Behavioral modification intervention has demonstrated efficacy in improving fertility among women with obesity with polycystic ovary syndrome (PCOS), according to study results recently published in Clinical Endocrinology; however, substantial weight loss remained difficult to achieve through behavioral modification intervention

This randomized controlled trial included 68 adult women between 18 and 40 years old with PCOS and a body mass index >27 kg/m2. Participants were randomly assigned 1:1 to either a behavioral modification intervention program or a control for 4 months. Follow-up was completed at one year.

Despite a number of participants expressing a wish to conceive, all used nonhormonal contraception throughout the 4-month study period. The primary outcome was an improvement in menstrual regularity, defined as a shift from either amenorrhea or oligomenorrhea to regular cycles or from amenorrhea to oligomenorrhea. The χ2 test was used to analyze changes within and between the 2 groups for categorical variables.

The intervention group had a 2.1% decrease in weight over the 4-month study period (=.002) whereas the control group had a nonsignificant 1.0% decrease. Menstrual regularity showed greater improvement in the intervention group (59%) than the control group (24%; mean difference, 35% [95% CI, 16%-60%]; =.003). Ovulation rates did not differ significantly between groups, although improvement in menstrual function was predicted solely by intervention (odds ratio 3.9; 95% CI, 1.3-11.9).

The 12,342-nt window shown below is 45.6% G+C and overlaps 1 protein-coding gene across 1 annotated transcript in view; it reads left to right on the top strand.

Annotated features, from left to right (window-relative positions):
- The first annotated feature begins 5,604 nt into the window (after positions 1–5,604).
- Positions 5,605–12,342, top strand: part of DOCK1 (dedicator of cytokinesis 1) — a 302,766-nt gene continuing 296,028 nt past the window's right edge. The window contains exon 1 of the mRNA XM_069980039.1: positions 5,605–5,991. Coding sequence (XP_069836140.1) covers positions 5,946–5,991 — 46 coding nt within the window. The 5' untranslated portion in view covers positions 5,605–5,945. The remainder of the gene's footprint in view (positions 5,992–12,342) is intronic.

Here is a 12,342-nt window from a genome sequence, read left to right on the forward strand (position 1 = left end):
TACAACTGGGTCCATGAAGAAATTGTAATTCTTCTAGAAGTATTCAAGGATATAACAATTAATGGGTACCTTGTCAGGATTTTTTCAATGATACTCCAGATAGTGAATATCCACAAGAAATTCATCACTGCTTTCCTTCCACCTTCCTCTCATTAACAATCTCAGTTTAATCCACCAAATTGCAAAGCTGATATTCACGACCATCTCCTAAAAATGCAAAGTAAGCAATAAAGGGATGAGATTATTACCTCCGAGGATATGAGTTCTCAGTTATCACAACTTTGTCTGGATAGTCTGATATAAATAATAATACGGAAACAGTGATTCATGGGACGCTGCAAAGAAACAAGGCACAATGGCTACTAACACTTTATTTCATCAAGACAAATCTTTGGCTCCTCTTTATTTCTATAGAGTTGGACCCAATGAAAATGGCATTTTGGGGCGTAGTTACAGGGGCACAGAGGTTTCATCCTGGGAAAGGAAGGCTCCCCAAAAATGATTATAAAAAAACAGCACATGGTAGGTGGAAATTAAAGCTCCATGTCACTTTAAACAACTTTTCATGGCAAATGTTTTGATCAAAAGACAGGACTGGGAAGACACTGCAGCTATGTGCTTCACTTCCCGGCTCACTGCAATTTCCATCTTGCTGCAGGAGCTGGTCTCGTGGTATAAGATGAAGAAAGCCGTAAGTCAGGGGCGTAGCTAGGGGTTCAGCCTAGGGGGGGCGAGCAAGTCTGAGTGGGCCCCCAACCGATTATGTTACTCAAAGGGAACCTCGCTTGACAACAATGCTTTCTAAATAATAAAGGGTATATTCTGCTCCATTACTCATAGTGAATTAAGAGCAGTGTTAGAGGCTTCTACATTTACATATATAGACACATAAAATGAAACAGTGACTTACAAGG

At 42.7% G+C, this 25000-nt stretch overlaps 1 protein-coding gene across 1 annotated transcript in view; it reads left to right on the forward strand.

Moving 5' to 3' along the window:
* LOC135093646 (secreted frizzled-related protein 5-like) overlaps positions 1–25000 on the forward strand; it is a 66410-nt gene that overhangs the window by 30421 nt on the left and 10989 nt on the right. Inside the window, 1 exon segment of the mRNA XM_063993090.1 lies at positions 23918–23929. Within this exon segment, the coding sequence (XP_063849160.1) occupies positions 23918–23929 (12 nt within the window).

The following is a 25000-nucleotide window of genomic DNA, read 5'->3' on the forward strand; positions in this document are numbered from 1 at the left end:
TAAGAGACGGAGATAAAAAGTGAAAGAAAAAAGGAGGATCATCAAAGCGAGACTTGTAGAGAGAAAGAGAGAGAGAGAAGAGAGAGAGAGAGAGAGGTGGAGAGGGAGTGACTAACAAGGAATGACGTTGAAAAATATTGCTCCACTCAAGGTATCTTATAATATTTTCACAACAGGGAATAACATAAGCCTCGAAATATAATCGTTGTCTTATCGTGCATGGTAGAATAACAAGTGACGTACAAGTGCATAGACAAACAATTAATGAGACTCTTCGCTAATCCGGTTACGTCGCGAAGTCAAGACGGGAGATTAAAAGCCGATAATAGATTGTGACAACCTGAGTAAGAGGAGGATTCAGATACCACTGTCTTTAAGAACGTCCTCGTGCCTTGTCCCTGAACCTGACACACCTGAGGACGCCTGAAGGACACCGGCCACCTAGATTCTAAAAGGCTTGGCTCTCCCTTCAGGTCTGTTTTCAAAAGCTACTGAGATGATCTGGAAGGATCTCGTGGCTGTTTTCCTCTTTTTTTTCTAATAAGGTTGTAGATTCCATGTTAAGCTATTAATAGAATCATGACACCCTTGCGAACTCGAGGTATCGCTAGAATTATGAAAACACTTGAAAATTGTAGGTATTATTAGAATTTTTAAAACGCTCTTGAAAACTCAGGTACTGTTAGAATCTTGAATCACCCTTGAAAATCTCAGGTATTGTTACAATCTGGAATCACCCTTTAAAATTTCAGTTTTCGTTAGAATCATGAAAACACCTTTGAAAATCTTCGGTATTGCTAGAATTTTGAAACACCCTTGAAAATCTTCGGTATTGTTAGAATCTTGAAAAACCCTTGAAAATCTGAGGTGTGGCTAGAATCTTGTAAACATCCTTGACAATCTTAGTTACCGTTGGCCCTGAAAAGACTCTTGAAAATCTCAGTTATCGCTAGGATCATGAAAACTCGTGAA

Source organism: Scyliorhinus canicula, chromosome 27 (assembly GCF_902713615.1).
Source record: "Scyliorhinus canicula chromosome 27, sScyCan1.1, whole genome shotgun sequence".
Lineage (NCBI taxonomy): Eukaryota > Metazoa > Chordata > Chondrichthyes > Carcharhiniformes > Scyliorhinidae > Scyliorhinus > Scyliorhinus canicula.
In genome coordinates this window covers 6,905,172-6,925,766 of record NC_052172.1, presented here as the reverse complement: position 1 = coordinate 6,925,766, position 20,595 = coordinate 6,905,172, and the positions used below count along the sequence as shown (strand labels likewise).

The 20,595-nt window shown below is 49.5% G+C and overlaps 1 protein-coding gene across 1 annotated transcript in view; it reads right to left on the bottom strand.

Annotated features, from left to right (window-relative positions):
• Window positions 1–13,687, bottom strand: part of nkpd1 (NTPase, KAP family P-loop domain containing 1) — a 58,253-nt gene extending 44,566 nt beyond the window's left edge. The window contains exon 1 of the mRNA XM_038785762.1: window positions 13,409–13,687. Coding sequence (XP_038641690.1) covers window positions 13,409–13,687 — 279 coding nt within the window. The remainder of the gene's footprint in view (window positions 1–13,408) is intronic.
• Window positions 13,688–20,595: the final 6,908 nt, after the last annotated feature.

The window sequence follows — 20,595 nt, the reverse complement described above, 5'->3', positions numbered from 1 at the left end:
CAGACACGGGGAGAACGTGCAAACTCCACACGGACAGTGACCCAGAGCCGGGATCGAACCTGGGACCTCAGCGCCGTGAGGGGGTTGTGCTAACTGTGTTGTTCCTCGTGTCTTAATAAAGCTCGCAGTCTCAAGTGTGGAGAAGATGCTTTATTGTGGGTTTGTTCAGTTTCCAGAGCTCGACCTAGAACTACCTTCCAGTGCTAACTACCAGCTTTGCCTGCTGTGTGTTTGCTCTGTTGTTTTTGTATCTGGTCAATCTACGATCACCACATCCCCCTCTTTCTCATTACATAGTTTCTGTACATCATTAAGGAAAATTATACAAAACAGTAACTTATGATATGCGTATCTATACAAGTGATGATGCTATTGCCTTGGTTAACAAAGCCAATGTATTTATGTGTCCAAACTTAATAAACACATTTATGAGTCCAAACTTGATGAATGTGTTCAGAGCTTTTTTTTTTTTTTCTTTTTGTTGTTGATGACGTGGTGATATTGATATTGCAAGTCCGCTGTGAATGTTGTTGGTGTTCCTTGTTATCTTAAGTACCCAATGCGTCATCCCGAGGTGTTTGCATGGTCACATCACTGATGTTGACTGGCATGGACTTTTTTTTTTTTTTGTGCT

At the 1-year follow-up, after both groups had received 4 months of intervention, 54% of all participants showed improvements in menstrual function compared with baseline and 43% had both a regular menstrual cycle and were ovulating compared with baseline rates of 0% (=.000 for both). Pregnancy was achieved by 38% of women who wished to conceive.

Although the study was possibly limited by a 16% 4-month dropout rate and a 31% 1-year dropout rate, 5 of 21 who left did so because of pregnancy, which was likely a positive outcome of the intervention.

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The study researchers conclude that “extensive weight loss can be difficult to achieve in obese women with [polycystic ovary syndrome] through behavioral modification intervention; however, this type of intervention can help to reduce weight, improve menstrual function, and potentially improve the chances of conceiving. We propose behavioral modification intervention as one of the first line treatments in [women with obesity] with PCOS where improved fertility rather than substantial weight loss is the main concern. For improvements in metabolic outcomes, lifestyle intervention needs to be maintained long term.”

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Reference

Oberg E, Gidlöf S, Jakson I, et al. Improved menstrual function in obese women with polycystic ovary syndrome after behavioral modification intervention – a randomized controlled trial [published online December 19, 2018]. Clin Endocrinol (Oxf). doi:10.1111/cen.13919